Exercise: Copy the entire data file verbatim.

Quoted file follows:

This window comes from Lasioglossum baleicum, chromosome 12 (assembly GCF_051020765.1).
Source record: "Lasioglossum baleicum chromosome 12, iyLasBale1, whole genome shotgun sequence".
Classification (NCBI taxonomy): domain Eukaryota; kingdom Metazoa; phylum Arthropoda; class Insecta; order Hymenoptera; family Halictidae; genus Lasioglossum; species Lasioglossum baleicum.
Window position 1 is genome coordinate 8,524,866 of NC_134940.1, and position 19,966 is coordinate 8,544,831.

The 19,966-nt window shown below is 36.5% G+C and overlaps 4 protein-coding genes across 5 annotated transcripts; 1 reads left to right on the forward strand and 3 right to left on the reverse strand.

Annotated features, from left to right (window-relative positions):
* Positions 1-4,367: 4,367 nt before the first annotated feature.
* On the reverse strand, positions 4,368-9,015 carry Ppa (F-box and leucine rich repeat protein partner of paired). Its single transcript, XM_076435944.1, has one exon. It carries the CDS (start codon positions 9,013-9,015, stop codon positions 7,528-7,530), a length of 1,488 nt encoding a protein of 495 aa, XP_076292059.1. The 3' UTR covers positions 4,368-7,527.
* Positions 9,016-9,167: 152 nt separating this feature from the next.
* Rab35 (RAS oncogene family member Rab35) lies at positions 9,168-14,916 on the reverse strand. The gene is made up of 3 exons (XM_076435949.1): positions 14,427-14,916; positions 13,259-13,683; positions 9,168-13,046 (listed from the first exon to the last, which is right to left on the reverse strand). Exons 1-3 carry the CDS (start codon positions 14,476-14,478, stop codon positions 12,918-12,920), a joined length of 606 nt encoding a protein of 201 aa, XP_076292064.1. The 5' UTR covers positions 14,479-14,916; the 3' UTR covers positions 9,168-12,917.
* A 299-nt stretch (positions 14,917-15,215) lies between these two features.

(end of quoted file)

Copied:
This window comes from Lasioglossum baleicum, chromosome 12 (assembly GCF_051020765.1).
Source record: "Lasioglossum baleicum chromosome 12, iyLasBale1, whole genome shotgun sequence".
Classification (NCBI taxonomy): domain Eukaryota; kingdom Metazoa; phylum Arthropoda; class Insecta; order Hymenoptera; family Halictidae; genus Lasioglossum; species Lasioglossum baleicum.
Window position 1 is genome coordinate 8,524,866 of NC_134940.1, and position 19,966 is coordinate 8,544,831.

The 19,966-nt window shown below is 36.5% G+C and overlaps 4 protein-coding genes across 5 annotated transcripts; 1 reads left to right on the forward strand and 3 right to left on the reverse strand.

Annotated features, from left to right (window-relative positions):
* Positions 1-4,367: 4,367 nt before the first annotated feature.
* On the reverse strand, positions 4,368-9,015 carry Ppa (F-box and leucine rich repeat protein partner of paired). Its single transcript, XM_076435944.1, has one exon. It carries the CDS (start codon positions 9,013-9,015, stop codon positions 7,528-7,530), a length of 1,488 nt encoding a protein of 495 aa, XP_076292059.1. The 3' UTR covers positions 4,368-7,527.
* Positions 9,016-9,167: 152 nt separating this feature from the next.
* Rab35 (RAS oncogene family member Rab35) lies at positions 9,168-14,916 on the reverse strand. The gene is made up of 3 exons (XM_076435949.1): positions 14,427-14,916; positions 13,259-13,683; positions 9,168-13,046 (listed from the first exon to the last, which is right to left on the reverse strand). Exons 1-3 carry the CDS (start codon positions 14,476-14,478, stop codon positions 12,918-12,920), a joined length of 606 nt encoding a protein of 201 aa, XP_076292064.1. The 5' UTR covers positions 14,479-14,916; the 3' UTR covers positions 9,168-12,917.
* A 299-nt stretch (positions 14,917-15,215) lies between these two features.